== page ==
- In this type of Urinary Incontinence there is nothing wrong with the bladder. This type of incontinence is caused by the patients inability to get to the bathroom in time. This may be caused by mobility problems from injury or arthritis. It may be caused by dementia or alzheimer's disease that causes the patient to forget where the bathroom is. Medication may also cause a person to miss the cues to toilet. There may be obstacles in the way. There may be unavailable caregivers, etc.
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Interstitial Cystitis (IC)
- People with interstitial cystitis experience significant urgency and frequency of urination. They continuously feel as if they have to urinate and only urinate a small amount at a time. There is usually pain in the lower abdomen or the urethra. Pain is also frequently associated with intercourse. The Urology Wellness Center specializes in alternative treatments for this condition. We have found that the pain may be caused by infection with fastidious organisms (those which do not show up on standard cultures). The pain may also be caused by muscle spasms and trigger points that refer pain to the abdomen and bladder. Allergies, food substances, and the effects of yeast infections can also cause the problems. Our studies show that most of our patients experience a major lessening of pain and pressure, urinary frequency, and depression, and an increase in level of functioning and quality of life. We use bladder training, bowel training, special diet, treatment of trigger points and muscle spasms, biofeedback for pelvic floor muscle rehabilitation, special antibiotics, and treatments for yeast, etc.
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Urinary Urgency and Frequency (Overactive Bladder)
- This condition is similar to Interstitial Cystitis, however, it has not been diagnosed by a physician. It is treated in similar ways. Antibiotics are used for infection and treatment of fastidious organisms. Bladder training, bowel training, special diet, special exercises, medications, and treatment of muscle spasms and trigger points are also major parts of the treatment.
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- This condition is signified by chronic pain in the vulva and vagina. Frequently the patient feels that the area is red and swollen. Sexual intercourse is painful. The patient with vulvodynia may also find that wearing blue jeans, stockings or even underpants causes excessive pain. The Urology Wellness Center has found that vulvodynia patients respond to conservative measures. These include diet, bowel training, medication, specific exercises, and treatment for muscle spasm and trigger points.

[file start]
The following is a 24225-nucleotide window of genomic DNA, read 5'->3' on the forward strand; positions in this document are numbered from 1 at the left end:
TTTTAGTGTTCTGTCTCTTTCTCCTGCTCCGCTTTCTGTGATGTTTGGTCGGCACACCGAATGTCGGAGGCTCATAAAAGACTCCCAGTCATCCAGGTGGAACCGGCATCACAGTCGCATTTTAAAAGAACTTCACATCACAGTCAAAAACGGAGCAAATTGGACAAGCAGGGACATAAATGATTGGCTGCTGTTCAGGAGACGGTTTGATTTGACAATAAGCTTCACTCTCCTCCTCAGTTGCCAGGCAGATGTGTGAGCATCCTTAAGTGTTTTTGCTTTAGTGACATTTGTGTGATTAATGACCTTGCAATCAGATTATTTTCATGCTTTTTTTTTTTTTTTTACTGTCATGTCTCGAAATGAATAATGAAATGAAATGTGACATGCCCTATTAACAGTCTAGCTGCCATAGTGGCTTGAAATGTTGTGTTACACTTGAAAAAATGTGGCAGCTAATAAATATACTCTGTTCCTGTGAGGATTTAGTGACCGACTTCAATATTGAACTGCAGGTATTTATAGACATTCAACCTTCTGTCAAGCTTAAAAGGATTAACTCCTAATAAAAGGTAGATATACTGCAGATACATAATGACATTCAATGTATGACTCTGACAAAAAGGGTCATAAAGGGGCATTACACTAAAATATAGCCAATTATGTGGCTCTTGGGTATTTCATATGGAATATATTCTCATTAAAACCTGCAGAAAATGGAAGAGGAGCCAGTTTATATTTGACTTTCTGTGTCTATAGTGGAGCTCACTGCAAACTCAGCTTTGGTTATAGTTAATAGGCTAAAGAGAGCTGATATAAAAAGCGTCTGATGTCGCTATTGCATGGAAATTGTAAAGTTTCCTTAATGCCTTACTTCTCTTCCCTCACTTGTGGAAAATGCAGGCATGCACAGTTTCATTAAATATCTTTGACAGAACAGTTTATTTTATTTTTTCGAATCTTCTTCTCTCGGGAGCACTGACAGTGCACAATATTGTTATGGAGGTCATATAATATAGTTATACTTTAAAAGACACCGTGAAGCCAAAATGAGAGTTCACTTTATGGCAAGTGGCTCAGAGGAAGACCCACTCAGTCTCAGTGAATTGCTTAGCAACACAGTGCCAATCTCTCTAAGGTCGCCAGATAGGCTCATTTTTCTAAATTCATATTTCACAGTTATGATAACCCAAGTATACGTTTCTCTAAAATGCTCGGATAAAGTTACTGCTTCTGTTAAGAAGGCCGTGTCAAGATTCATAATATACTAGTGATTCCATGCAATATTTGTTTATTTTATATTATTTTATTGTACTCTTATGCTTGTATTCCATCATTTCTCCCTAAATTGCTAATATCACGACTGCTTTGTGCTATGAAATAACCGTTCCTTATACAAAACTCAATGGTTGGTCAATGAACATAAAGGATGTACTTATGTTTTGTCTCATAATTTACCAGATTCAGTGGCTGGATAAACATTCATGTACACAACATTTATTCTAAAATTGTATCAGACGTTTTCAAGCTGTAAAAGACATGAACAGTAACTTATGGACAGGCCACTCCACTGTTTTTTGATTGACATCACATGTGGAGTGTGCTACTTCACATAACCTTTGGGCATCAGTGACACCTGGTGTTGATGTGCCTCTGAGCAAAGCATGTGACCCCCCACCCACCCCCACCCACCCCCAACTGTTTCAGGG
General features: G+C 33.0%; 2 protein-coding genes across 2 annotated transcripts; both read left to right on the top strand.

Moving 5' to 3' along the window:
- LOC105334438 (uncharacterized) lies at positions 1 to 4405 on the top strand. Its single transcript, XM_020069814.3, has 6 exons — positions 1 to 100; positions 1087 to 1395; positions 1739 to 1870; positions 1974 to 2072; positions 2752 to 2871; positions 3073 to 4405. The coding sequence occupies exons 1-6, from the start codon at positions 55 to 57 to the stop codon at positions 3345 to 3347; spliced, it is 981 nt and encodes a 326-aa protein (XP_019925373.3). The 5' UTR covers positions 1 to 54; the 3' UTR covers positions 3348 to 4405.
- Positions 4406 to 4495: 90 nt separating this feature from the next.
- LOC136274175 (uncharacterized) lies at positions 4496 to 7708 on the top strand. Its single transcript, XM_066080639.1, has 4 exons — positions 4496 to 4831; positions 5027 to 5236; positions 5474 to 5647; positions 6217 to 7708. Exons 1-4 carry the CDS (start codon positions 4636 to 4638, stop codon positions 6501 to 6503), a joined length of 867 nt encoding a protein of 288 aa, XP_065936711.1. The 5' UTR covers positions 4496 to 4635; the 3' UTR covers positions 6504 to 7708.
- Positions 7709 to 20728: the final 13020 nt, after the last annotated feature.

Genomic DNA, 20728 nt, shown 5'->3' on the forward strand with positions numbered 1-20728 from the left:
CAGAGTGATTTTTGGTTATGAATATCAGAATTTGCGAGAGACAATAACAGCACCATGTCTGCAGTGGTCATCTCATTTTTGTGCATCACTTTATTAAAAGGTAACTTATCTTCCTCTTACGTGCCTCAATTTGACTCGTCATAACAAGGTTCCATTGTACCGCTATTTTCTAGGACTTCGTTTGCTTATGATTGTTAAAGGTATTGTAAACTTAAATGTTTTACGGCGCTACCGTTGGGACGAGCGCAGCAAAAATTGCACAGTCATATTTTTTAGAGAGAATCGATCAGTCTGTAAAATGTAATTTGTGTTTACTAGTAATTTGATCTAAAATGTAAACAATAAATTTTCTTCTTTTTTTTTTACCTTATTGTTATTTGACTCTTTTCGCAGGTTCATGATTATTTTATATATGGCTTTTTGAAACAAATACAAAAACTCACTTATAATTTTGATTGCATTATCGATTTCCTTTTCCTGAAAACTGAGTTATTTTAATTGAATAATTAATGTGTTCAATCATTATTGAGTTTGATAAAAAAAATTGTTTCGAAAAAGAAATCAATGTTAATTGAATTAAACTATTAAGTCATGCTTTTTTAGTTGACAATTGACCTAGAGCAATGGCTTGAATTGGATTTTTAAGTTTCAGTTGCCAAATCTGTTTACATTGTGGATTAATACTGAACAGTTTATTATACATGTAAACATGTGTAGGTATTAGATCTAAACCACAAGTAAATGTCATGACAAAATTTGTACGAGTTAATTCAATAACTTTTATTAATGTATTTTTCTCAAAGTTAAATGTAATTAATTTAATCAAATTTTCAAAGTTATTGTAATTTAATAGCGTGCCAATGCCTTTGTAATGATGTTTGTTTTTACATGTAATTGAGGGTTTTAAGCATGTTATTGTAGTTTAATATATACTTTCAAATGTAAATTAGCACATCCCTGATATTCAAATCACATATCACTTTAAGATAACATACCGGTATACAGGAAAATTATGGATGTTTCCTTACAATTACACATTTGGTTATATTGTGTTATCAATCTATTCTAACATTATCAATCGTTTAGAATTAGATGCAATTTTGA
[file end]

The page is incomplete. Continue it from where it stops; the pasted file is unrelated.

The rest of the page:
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Post - Prostatectomy Urinary Incontinence
- This condition is caused by the damage to nerves and tissue by operations on the prostate, most specifically by removal of the prostate for cancer. Treatment involves rehabilitating the pelvic floor muscle to compensate for damage to the sphincter mechanisms and nerves. Medication, avoidance of bladder irritants, and product support are also utilized.
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- Impotence or sexual dysfunction is the inability to achieve and maintain an erection to the satisfaction of both partners. Impotence has a major effect on the quality of life of many people both male and female. There are many reasons why men suffer from the the effects of impotence. The Urology Wellness Center provides initial evaluation and treatment utilizing patient education, counseling, medications (including Viagra and/or Yohimbine), vacuum erection devices, etc. The Urology Wellness Center does not do injection therapy or surgery.
Do Women Have E.D.?

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Philosophy of Treatment
- The Philosophy of Treatment for Interstitial Cystitis and Vulvodynia is to teach the patient to heal herself or himself with guidance. It includes prescribing medications if necessary, and some treatments such as biofeedback, treatment of trigger points with ice and stretch and massage, but mostly it involves techniques and treatments that the patient does herself/himself, such as diet and fluid management, special exercises, and special treatments. This empowers the patient and allows her/him to have control of the condition. The patients find that this decreases their fear (which is a pain magnifier) and allows them to control relapses without spiraling down into the depths that they had previously reached.
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B.J. Reid Czarapata, CRNP, CUNP